From the Philippine Star (Jun 25): AFP chief: IS funded Marawi siege through Malaysian
Armed Forces of the Philippines (AFP) chief Gen. Eduardo Año said Malaysian Mahmud bin Ahmad reportedly channeled more than $600,000 from the IS to acquire firearms, food and other supplies for the attack in Marawi. Money believed to be from illegal drugs also funded the uprising, he said. AP Photo/Aaron Favila, File
Middle East-based terror group Islamic State (IS) helped fund the month-long siege of this city through a Malaysian militant who was reportedly killed by troops, the military chief said Friday.
Armed Forces of the Philippines (AFP) chief Gen. Eduardo Año said Malaysian Mahmud bin Ahmad reportedly channeled more than $600,000 from the IS to acquire firearms, food and other supplies for the attack in Marawi. Money believed to be from illegal drugs also funded the uprising, he said.
Mahmud was wounded in the fighting last month and reportedly died on June 7, he said. But when asked by AFP for confirmation of Mahmud’s reported death, Malaysia’s Inspector General Police Abu Bakar said: “Not true. He is still alive.”
A local militant leader, Omarkhayam Maute, is also believed to have been killed in the early days of intense fighting and troops were looking for their remains to validate the intelligence the military had received. Troops are seeking the help of villagers to pinpoint the spot where Mahmud was reportedly buried, Año said.
In Kuala Lumpur, Malaysian police chief Khalid Abu Bakar acknowledged that Mahmud was in Marawi fighting with insurgents but said he believed the militant is still alive.
Malaysian authorities are trying to determine the number of Malaysians who joined the siege but said at least four may have been killed in clashes.
Two other rebel leaders, Isnilon Hapilon and Maute’s brother Abdullah, both Filipinos, were still fighting in Marawi, Año said.
A former Malaysian university professor who became radicalized and received training in Afghanistan, Mahmud appeared in a video showing militant leaders planning the Marawi siege in a hideout, a sign of his key role in the uprising. A copy of the video was seized by troops on May 23.
A month ago, about 500 local militants, along with some foreign fighters, stormed into Marawi, a bastion of the Islamic faith in the predominantly Roman Catholic nation.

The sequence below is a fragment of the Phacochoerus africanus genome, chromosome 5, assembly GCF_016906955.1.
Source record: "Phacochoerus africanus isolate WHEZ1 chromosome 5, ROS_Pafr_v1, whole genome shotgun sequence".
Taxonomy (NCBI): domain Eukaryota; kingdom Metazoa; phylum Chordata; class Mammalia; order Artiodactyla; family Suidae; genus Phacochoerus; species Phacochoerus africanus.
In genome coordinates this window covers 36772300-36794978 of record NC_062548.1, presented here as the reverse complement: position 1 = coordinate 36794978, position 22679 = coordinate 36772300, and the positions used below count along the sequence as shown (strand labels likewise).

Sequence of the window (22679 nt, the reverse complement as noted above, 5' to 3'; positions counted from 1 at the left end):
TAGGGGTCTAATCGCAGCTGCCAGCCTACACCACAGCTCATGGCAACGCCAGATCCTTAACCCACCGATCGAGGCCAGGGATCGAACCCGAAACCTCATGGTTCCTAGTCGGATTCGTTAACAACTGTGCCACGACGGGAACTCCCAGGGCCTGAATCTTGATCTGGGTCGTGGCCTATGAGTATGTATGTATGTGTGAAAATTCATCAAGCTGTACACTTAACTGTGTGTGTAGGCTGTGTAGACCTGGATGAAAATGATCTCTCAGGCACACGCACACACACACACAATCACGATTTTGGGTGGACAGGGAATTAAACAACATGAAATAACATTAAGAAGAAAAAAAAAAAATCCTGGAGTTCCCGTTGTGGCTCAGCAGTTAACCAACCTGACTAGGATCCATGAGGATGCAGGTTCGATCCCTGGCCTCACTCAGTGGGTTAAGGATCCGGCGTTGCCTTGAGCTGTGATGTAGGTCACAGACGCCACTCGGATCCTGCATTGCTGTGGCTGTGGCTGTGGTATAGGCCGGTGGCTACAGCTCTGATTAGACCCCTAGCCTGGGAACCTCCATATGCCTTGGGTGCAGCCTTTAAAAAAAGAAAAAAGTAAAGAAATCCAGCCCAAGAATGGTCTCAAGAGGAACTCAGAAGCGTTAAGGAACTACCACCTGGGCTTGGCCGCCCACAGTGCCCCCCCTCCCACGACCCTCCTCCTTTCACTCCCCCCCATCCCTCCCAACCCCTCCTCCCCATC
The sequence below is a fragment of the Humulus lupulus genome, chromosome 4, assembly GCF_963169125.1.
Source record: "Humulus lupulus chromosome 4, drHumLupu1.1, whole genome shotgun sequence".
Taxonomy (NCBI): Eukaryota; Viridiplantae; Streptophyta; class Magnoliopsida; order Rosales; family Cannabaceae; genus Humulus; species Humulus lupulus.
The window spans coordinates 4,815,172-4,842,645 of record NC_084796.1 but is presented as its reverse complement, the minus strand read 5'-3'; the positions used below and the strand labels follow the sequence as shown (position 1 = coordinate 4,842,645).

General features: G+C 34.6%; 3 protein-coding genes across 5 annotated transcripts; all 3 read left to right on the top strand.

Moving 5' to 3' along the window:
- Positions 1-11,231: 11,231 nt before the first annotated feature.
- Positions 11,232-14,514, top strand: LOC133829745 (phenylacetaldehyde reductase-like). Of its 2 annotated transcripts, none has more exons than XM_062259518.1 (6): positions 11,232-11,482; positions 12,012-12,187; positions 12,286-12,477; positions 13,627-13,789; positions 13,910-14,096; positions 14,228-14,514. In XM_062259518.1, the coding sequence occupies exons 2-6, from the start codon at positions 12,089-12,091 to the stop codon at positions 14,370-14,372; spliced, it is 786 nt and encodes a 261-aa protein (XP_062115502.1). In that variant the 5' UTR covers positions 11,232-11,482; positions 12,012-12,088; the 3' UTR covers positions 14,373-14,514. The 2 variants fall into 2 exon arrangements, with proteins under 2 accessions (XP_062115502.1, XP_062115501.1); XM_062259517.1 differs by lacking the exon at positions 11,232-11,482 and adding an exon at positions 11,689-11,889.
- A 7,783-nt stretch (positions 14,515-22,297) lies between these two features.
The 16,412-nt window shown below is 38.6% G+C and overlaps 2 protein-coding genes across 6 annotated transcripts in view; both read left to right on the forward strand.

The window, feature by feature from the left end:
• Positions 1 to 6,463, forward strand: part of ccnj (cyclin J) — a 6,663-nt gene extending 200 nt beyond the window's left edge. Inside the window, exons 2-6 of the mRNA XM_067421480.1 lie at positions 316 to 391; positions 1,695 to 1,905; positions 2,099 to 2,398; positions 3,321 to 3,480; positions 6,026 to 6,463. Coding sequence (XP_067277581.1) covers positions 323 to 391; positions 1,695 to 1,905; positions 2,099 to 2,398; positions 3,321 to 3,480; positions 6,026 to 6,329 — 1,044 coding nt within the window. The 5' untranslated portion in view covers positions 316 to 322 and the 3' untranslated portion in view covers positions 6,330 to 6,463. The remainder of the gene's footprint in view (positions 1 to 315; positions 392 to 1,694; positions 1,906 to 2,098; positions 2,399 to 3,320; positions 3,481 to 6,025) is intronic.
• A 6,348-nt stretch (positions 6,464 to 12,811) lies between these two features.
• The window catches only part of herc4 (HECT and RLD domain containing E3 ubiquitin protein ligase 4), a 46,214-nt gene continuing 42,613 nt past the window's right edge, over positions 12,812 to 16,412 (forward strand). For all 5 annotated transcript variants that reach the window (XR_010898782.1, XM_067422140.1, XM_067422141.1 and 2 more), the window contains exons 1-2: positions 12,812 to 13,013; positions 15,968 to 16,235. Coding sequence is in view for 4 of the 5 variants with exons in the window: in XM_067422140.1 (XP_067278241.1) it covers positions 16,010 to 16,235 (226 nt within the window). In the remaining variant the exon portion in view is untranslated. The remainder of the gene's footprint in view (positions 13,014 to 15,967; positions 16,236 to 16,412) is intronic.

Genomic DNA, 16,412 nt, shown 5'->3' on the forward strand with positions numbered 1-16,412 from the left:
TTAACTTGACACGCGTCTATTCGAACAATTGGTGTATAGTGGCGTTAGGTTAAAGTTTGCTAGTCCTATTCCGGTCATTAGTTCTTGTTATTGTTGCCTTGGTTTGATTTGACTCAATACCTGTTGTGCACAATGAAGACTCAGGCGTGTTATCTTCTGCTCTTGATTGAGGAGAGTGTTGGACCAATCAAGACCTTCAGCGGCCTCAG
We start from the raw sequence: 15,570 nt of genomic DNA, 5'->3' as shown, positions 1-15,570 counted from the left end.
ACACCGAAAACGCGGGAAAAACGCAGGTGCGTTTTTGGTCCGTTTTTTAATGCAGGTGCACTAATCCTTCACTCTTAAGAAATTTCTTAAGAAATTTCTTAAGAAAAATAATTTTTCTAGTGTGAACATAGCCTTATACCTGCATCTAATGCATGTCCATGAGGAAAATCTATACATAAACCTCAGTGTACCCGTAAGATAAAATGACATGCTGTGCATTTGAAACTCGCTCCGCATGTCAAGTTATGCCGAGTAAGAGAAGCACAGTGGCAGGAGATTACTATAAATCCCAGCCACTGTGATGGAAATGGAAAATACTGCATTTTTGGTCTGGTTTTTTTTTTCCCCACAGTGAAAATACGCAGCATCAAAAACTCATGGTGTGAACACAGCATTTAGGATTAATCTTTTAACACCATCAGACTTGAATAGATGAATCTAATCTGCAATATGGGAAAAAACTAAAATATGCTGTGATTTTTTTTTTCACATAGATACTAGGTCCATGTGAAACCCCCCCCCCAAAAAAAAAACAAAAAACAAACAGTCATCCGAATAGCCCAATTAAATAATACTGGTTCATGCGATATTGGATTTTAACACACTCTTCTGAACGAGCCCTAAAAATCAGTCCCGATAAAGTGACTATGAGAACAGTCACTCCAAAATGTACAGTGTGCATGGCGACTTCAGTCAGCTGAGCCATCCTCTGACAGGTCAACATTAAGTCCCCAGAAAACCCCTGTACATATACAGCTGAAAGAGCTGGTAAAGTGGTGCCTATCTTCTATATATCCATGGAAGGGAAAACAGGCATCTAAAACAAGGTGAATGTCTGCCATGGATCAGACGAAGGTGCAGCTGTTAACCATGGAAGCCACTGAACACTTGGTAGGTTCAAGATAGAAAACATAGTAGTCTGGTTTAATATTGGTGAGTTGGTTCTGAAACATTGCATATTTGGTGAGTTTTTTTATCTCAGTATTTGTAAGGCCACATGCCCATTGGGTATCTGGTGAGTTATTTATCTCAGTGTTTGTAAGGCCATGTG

Troops since then have killed about 280 gunmen, recovered nearly 300 assault firearms and regained control of 85 buildings.
Many of the taller buildings were used as sniper posts to slow down the advance of government forces, the military said.
At least 69 soldiers and police and 26 civilians have died in the fighting.
Only four villages in Marawi remain in the hands of the militants, out of the 19 of 96 villages across the lakeside city of 200,000 people that the black flag-waving militants had occupied.
“They are constricted in a very small area. They’re pinned down,” Año said.
He said three boatloads of gunmen who tried to join the militants were blasted by navy gunboats three days ago in Lake Lanao, which borders Marawi.
Año said the battle was taking longer because the militants were using civilians as human shields. “We can just bomb them away or use napalm bombs to burn everything, but then, we will not be any different from them if we do that,” he said.
The audacious attack by the heavily armed militants and their ability to hold on to large sections of a city for weeks surprised the government and sparked fears among Southeast Asian countries that the IS group was moving to gain a foothold in the region.
Australian help Australian Defense Minister Marise Payne said the Philippines accepted an offer of two AP-3C Orion aircraft to provide surveillance to local troops.
The US military earlier deployed a spy plane and drones over Marawi. Facing his worst crisis, President Duterte has declared martial law in Mindanao to deal with the Marawi siege.